Timothy J. Cook delivered a paper at the University of Louisville on February 24, 2024, at the 51st Louisville Conference on Literature and Culture Since 1900. As a part of the panel "Charles Olson 3," Cook shared his work, "Charles Olson’s Pedagogical Legacy: 'A Plan for a Curriculum of the Soul' and Beyond." Additionally, Cook delivered a paper in Boston on March 9, 2024, at the 55th Northeast Modern Language Association Annual Convention. As a part of the panel "Explorations of Ezra Pound and Surplus," he shared his work, "A Changing of the Modernist Avant-Garde: Pound and Olson (Part II)." Cook is grateful for the financial support from UNL's College of Arts and Sciences and UNL's English department while attending these conferences.

Melissa Homestead participated in a round table at the Modern Language Association conference in Philadelphia in January on the topic of "Feminist Approaches to Scholarly Editing."

Kathleen Lacey presented a creative nonfiction essay, "Feasible," at the Southwest Popular/American Culture Conference in Albuquerque, NM, in February. "Feasible" focuses on the tension between the diagnoses of clinical depression and rheumatoid arthritis, maintaining a meaningful quality of life, and how treatments for these two conditions often oppose each other.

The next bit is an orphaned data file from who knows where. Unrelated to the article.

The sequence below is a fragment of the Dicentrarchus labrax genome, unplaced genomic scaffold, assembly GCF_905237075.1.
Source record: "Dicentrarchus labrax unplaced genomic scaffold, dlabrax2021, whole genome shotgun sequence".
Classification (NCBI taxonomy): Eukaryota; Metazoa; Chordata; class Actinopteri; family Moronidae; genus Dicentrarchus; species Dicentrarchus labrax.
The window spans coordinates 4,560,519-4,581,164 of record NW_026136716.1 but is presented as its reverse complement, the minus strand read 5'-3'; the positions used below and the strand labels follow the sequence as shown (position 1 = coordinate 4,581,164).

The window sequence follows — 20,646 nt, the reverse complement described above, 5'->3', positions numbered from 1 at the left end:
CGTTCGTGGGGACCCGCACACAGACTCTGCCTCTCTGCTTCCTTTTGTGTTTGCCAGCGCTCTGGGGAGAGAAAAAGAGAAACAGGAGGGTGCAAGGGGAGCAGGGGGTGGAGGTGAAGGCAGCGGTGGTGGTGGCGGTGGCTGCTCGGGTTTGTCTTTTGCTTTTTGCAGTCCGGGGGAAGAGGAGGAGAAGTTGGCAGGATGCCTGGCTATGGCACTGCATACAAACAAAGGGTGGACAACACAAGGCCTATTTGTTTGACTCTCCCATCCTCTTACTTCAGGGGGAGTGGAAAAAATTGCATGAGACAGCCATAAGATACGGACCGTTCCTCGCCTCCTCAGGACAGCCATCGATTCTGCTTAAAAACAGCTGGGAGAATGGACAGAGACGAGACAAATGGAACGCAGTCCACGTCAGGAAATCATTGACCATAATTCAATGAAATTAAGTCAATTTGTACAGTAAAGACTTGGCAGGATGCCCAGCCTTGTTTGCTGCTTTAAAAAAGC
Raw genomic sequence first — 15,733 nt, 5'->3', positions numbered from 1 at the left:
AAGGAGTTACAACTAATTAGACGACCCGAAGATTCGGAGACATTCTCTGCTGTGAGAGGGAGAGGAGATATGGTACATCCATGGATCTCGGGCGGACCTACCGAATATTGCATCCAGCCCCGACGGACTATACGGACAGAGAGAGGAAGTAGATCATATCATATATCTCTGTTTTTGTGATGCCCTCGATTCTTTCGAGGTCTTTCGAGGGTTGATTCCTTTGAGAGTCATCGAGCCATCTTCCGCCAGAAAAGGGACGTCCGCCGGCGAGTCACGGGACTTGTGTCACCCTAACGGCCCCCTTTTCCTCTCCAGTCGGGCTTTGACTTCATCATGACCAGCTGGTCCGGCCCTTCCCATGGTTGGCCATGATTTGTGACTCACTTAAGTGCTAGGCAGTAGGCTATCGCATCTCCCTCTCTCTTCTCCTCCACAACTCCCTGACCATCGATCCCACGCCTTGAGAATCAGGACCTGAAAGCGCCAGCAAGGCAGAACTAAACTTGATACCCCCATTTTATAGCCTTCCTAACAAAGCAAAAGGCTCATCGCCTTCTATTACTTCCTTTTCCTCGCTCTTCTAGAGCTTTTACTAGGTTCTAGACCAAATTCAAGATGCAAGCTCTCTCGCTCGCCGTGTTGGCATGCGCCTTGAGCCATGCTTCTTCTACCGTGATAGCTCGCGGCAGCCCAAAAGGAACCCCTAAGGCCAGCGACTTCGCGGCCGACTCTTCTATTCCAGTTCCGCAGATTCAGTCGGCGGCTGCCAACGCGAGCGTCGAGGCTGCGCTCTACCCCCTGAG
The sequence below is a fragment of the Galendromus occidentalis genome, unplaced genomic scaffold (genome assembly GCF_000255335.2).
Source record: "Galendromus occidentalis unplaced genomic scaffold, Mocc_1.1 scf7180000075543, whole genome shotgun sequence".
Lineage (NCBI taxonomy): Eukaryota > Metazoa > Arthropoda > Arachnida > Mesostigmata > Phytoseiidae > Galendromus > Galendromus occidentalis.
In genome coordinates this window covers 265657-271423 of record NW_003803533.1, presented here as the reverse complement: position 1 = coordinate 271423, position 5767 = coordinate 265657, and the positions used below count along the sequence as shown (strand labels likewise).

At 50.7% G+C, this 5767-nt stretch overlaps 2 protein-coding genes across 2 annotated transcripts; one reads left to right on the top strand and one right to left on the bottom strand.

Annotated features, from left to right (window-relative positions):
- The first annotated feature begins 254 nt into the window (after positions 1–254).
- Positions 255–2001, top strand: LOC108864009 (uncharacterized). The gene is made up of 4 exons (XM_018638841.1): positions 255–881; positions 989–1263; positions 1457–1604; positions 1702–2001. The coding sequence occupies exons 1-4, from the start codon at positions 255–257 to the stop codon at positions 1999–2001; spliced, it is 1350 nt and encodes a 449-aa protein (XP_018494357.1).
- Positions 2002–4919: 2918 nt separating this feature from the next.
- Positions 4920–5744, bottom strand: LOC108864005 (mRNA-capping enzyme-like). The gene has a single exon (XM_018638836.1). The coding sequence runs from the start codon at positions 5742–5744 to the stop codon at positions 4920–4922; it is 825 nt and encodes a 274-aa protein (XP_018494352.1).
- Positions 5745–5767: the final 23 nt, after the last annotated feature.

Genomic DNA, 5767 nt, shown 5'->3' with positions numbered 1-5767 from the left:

On November 11, Guy Reynolds spoke to a group of faculty and graduate students at Meiji University, Tokyo; sadly, the lecture was delivered by Zoom rather than in person. Yohei Yamamoto, who spent a year with us a while back, was the host, and the presentation centered on Guy’s recent monograph Sensing Willa Cather.

Julia Schleck was invited to speak at Macalester University on February 1, where she delivered a talk entitled "Uncommon Goods: The Role of Higher Education in America." On March 23, she presented "Knowledge of the past in the new age of catastrophe" for the panel What Good Is Early Modern Scholarship? at the Renaissance Society of America's annual conference in Chicago. (Don’t forget about our event at Francie & Finch, May 2, 5:30 – 7:00pm, to celebrate the release of Julia’s book. Please email your RSVP to Mirhuanda by no later than April 19.)